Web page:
This post will be pretty clinical in nature but I think it is important to understand just what goes through the mind of an individual that detonates a bomb at the finish line of a marathon, or enters an elementary school and unloads on unsuspecting children, or the bully that relentlessly victimized that Aspie at school, or that spouse that steps out on his partner, or any number of us who have compromised our convictions, great or small.
Albert Bandura (born December 4, 1925, in Mundare, Alberta, Canada) is a psychologist who is the David Starr Jordan Professor Emeritus of Social Science in Psychology at Stanford University. For almost six decades, he has been responsible for contributions to many fields of psychology, including social cognitive theory, therapy and personality psychology, and was also influential in the transition between behaviorism and cognitive psychology. He developed the Moral Disengagement theory in which he describes eight different mechanisms by which people disengage from moral self-control.
One important factor in engaging pro-social thinking/behaviors is the need for activation. Moral self-control does not come into play if it is not triggered by empathy. If moral self-control is only partially triggered or fails to activate completely, the individual will become disengaged humane conduct and anti-social behavior can be shown without the negative consequences of one’s self.
- Moral Justification: this is an attempt to describe how the behavior serves a moral right, acceptable or even desirable outcome or purpose.
- Soft Labeling: The label given to certain behaviors that attempts to “clean up” the negative or harmful actions, making them smoother and more acceptable.
- Advantageous Comparison: This is the tendency to contrast negative or harmful behaviors against perceived greater wrongdoings.
A necessity for moral control is the acknowledgement of one’s own wrongdoing. If, however, the responsibility for the harm one causes is obscured, the possibility of acknowledgement of responsibility and self-control is lessened drastically.
- Displacement of Responsibility: This works by distorting the relationship between actions and the effects they cause. People behave in ways they would normally oppose if a legitimate authority accepts responsibility for the consequences of that behavior.
- Diffusion of Responsibility: This is when the services of many people, where each performs a task that seems harmless in itself, can enable people to behave inhumanely collectively, because no single person feels responsible.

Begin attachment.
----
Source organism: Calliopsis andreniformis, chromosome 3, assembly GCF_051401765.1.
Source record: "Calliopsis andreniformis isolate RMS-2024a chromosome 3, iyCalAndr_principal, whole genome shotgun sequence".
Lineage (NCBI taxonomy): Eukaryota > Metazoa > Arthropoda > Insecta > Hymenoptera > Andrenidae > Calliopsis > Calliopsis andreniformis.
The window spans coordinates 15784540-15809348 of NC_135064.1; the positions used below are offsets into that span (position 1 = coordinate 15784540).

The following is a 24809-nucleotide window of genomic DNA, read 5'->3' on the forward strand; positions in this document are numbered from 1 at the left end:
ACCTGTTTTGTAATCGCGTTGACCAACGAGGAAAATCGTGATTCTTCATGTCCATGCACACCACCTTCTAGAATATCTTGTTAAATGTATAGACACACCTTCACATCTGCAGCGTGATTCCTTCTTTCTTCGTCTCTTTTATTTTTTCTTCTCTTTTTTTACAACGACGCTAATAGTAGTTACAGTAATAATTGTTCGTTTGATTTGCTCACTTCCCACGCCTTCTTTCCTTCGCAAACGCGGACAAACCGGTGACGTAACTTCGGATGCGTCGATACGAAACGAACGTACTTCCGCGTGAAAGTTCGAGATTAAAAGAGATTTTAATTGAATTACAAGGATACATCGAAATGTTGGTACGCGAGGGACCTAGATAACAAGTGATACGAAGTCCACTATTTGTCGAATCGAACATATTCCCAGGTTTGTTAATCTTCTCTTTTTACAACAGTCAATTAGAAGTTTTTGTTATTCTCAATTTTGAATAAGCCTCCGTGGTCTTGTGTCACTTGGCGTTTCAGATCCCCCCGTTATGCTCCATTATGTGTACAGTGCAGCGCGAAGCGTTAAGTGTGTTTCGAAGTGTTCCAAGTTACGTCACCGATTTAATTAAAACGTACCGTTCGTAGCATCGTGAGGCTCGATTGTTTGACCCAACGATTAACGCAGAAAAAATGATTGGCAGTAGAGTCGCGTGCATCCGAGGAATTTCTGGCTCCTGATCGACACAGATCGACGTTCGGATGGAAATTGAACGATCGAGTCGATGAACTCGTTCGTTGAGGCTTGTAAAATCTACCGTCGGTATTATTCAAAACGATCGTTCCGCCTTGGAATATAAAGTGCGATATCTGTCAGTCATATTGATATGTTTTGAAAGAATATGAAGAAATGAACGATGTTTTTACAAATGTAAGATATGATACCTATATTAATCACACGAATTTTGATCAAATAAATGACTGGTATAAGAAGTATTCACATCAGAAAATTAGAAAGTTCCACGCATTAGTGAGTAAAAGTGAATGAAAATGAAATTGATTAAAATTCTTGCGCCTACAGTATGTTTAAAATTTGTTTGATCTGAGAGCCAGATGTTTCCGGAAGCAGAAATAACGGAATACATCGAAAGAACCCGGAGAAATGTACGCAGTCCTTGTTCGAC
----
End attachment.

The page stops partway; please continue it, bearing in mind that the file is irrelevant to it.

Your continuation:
For moral self-control to exist, not only the behavior itself and responsibility for the behavior have to be accepted, but also the (negative) effects of the anti-social behavior have to acknowledge.
- Minimizing, Ignoring, or Distort the Consequences: The farther removed individuals are from the destructive consequences, the weaker the restraining power of guilt is regarding the effects of the behavior.
View of the Victim
The degree to which moral self-control takes place depends on the way the individual perpetrators view the people they mistreat.
- Dehumanizing: These means the loss of all human features, i.e., feelings, hopes, wishes, concerns, and therefore are viewed as an inhumane “object”.
- Attribution of Blame: Similar to the mechanisms of displacement and diffusion of responsibility, the consequences of a person’s wrongdoings can only be dealt with if the person accepts responsibility for his or her engagement in anti-social behavior. Often the victim or external source is blamed as the cause of the destructive behavior, therefore the behavior is seem only as a reaction to provocation through other circumstances, leading to feelings of justification or self-righteousness.
We are all capable of these kind of justification regardless of the offense. Whether you are lying to your boss to get off work early or are manipulating a loved one to get what you want. These mechanisms are in play.
Pay attention this week to your own thoughts and behaviors as well as those of your students to see if you can identify moral disengagement. If you can, then maybe we’re all in need of some supernatural interventions.